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Distributed Content Development

OpenContent advocates adoption of the principles Eric S. Raymond outlines in his essay "The Cathedral and the Bazaar" for use in the development of Content. This type of model relies on (and succeeds because of) the interest and effort of talented authors and the truth of what Eric has dubbed "Linus' Law," which states that "given enough eyeballs, all bugs are shallow" (remember Eric is specifically addressing programmers and software developers). The thinking goes like this: if everyone has access to the internal workings (or "source code") of a program, then whenever they encounter a problem using the software they can identify and fix it themselves. Those fixes can then be incorporated back into the "official" version of the product. Eric dubbed this type of group development (i.e., develop, release, use, fix / improve, re-release) the "Bazaar" model of development.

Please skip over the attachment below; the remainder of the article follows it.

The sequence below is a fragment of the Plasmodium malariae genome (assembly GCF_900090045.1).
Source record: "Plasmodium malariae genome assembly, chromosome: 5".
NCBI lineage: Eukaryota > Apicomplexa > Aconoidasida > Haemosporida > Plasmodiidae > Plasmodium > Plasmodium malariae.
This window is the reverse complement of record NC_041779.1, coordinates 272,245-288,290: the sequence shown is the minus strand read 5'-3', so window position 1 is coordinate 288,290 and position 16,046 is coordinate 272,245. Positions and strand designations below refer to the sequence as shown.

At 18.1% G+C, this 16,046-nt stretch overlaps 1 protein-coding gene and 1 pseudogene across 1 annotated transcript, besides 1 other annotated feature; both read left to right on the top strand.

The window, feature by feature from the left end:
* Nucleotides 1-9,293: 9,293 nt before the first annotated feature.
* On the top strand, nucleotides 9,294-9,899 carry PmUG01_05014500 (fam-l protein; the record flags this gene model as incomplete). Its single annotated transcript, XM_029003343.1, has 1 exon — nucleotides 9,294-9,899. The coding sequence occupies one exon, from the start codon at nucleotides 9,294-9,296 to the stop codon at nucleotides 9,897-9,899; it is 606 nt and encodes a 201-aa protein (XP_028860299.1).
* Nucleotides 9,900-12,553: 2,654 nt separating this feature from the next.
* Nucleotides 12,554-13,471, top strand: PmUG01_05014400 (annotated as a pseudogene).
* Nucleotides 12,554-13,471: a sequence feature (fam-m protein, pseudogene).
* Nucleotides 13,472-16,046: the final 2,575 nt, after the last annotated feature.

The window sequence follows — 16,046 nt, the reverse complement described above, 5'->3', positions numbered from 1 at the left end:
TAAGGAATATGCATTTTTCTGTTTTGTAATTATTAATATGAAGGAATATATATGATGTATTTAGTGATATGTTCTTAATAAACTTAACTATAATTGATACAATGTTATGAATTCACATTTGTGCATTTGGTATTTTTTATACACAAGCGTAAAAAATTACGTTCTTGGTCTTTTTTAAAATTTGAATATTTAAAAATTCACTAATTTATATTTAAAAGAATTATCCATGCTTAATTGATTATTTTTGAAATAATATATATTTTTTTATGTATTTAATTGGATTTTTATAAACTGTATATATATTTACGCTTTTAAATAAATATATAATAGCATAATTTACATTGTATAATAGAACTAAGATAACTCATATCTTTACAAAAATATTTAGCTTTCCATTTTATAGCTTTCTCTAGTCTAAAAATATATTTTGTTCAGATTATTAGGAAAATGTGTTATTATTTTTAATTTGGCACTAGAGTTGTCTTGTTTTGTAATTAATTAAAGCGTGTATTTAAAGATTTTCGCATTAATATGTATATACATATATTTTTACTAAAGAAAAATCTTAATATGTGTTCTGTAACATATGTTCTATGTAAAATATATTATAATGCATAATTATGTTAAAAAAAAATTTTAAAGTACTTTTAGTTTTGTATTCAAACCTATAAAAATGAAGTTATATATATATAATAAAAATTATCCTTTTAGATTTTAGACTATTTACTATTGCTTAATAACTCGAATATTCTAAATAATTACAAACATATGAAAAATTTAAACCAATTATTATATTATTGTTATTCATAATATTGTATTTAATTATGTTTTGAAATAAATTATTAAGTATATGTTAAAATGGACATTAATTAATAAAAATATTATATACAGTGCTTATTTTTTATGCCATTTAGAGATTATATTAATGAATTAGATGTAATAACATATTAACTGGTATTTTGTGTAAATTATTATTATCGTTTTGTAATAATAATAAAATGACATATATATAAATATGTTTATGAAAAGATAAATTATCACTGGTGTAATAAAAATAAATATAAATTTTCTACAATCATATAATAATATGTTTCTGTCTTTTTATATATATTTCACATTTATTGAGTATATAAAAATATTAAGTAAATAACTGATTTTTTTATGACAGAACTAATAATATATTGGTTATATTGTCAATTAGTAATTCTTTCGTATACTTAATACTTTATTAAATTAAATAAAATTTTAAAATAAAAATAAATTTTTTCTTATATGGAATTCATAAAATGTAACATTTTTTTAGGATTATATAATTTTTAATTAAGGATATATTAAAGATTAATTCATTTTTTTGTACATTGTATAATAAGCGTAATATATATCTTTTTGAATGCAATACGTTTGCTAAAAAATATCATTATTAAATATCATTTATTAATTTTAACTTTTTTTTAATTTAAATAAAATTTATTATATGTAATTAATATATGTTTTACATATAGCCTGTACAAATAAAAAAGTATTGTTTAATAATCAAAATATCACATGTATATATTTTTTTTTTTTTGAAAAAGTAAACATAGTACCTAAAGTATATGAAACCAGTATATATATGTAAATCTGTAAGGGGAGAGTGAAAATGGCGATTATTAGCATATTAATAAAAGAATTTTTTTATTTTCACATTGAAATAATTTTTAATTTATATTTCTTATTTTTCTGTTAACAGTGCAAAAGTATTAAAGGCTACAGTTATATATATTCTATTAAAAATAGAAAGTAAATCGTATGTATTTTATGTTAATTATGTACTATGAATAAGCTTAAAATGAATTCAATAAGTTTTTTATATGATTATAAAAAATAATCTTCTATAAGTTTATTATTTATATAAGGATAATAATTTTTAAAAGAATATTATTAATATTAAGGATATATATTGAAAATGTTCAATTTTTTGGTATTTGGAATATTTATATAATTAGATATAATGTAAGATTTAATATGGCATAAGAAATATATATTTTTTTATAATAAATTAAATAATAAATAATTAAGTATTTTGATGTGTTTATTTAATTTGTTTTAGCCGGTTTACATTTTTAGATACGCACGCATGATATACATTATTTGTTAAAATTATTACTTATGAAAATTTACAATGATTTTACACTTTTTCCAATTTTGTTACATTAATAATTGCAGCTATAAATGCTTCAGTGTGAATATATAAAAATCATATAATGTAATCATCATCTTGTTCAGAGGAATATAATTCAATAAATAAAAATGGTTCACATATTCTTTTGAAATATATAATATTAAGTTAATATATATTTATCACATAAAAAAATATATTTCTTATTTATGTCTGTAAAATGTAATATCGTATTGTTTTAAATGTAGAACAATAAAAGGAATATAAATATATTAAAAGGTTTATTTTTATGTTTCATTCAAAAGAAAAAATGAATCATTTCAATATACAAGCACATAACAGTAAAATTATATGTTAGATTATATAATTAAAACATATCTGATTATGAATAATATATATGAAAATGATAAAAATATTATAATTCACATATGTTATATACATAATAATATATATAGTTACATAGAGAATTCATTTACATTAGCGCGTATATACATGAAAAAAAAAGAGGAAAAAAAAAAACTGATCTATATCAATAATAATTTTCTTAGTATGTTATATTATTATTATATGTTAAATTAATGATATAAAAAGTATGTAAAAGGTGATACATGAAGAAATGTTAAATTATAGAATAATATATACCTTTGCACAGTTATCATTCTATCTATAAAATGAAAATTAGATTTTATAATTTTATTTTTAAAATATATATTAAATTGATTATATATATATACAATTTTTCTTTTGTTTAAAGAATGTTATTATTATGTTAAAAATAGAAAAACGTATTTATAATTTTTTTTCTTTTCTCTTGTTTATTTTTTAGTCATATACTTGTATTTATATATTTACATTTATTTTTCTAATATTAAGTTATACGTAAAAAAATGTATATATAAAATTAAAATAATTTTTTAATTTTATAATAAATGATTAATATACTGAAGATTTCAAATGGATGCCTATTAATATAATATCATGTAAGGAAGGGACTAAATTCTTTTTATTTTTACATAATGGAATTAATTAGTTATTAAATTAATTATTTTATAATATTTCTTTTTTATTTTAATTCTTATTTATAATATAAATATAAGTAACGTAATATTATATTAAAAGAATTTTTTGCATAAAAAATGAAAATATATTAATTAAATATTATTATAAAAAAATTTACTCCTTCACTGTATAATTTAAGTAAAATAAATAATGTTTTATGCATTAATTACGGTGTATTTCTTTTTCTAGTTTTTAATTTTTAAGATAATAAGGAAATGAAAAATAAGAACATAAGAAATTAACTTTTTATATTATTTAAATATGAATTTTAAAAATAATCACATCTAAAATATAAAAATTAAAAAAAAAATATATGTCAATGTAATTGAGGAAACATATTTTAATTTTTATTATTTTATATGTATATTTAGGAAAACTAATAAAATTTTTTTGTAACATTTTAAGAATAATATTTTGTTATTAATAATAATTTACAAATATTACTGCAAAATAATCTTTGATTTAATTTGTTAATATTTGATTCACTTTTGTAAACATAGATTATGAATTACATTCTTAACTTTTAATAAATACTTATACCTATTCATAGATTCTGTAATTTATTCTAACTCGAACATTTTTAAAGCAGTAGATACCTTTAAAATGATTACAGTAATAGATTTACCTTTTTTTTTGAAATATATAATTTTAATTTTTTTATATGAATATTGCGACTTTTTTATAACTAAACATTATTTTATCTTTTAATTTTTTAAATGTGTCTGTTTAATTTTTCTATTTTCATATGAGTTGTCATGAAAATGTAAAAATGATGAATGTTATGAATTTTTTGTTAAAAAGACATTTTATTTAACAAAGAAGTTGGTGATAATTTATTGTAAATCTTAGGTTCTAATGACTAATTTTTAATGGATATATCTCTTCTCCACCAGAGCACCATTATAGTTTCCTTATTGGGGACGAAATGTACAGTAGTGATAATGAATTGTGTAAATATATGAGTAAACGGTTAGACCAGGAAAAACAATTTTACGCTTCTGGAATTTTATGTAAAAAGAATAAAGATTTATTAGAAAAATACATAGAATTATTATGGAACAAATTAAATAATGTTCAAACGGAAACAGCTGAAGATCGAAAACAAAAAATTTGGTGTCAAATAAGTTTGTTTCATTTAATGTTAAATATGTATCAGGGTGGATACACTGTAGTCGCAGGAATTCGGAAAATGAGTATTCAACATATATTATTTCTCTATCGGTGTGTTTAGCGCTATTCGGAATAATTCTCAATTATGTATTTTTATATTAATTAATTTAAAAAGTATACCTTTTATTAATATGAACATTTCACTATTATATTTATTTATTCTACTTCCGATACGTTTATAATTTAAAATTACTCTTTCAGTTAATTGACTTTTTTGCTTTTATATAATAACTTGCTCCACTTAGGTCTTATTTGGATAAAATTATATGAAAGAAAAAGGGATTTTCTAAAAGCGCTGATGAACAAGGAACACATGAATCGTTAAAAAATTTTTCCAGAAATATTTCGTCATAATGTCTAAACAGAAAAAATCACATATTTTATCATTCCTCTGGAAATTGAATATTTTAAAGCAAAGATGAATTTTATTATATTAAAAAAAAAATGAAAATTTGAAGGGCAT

Perhaps the greatest power of the Bazaar model is that it allows all phases of the development cycle to occur simultaneously, as scores of people use and fix (or suggest and build new features into the source code of) a program. A new (fixed / improved) version of the program is made available frequently. (For some programs being developed in this manner, re-release occurs several times weekly and sometimes on a daily basis!) The Bazaar model for Content development will bring these same benefits to online instructional content; namely the creativity, expertise, and problem-solving power of a potentially infinite team of instructional designers and subject matter experts. A development effort of this kind will fill the Internet with high quality, well-maintained, frequently updated Content. (In contrast, when was the last time you updated your lecture notes?)

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